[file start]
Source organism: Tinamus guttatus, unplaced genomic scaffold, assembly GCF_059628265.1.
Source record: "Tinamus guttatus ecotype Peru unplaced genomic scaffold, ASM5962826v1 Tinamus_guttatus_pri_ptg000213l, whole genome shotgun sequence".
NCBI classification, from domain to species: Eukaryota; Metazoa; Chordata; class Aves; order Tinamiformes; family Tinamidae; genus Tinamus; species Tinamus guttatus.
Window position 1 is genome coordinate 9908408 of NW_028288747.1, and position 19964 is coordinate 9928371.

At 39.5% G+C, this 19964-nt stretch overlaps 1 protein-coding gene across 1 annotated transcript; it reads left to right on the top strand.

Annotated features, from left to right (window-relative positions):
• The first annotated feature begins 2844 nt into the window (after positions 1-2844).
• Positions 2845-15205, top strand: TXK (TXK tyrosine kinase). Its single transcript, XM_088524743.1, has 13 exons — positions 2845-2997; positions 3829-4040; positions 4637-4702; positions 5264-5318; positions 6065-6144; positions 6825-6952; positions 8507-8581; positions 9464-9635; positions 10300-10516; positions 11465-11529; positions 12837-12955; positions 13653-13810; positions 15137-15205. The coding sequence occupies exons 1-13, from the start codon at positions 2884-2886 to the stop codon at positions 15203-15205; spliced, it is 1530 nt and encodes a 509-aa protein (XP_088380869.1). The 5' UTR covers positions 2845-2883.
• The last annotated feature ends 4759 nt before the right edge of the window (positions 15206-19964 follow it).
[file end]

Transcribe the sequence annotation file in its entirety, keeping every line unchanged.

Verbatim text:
Source organism: Tinamus guttatus, unplaced genomic scaffold, assembly GCF_059628265.1.
Source record: "Tinamus guttatus ecotype Peru unplaced genomic scaffold, ASM5962826v1 Tinamus_guttatus_pri_ptg000213l, whole genome shotgun sequence".
NCBI classification, from domain to species: Eukaryota; Metazoa; Chordata; class Aves; order Tinamiformes; family Tinamidae; genus Tinamus; species Tinamus guttatus.
Window position 1 is genome coordinate 9908408 of NW_028288747.1, and position 19964 is coordinate 9928371.

At 39.5% G+C, this 19964-nt stretch overlaps 1 protein-coding gene across 1 annotated transcript; it reads left to right on the top strand.

Annotated features, from left to right (window-relative positions):
• The first annotated feature begins 2844 nt into the window (after positions 1-2844).
• Positions 2845-15205, top strand: TXK (TXK tyrosine kinase). Its single transcript, XM_088524743.1, has 13 exons — positions 2845-2997; positions 3829-4040; positions 4637-4702; positions 5264-5318; positions 6065-6144; positions 6825-6952; positions 8507-8581; positions 9464-9635; positions 10300-10516; positions 11465-11529; positions 12837-12955; positions 13653-13810; positions 15137-15205. The coding sequence occupies exons 1-13, from the start codon at positions 2884-2886 to the stop codon at positions 15203-15205; spliced, it is 1530 nt and encodes a 509-aa protein (XP_088380869.1). The 5' UTR covers positions 2845-2883.
• The last annotated feature ends 4759 nt before the right edge of the window (positions 15206-19964 follow it).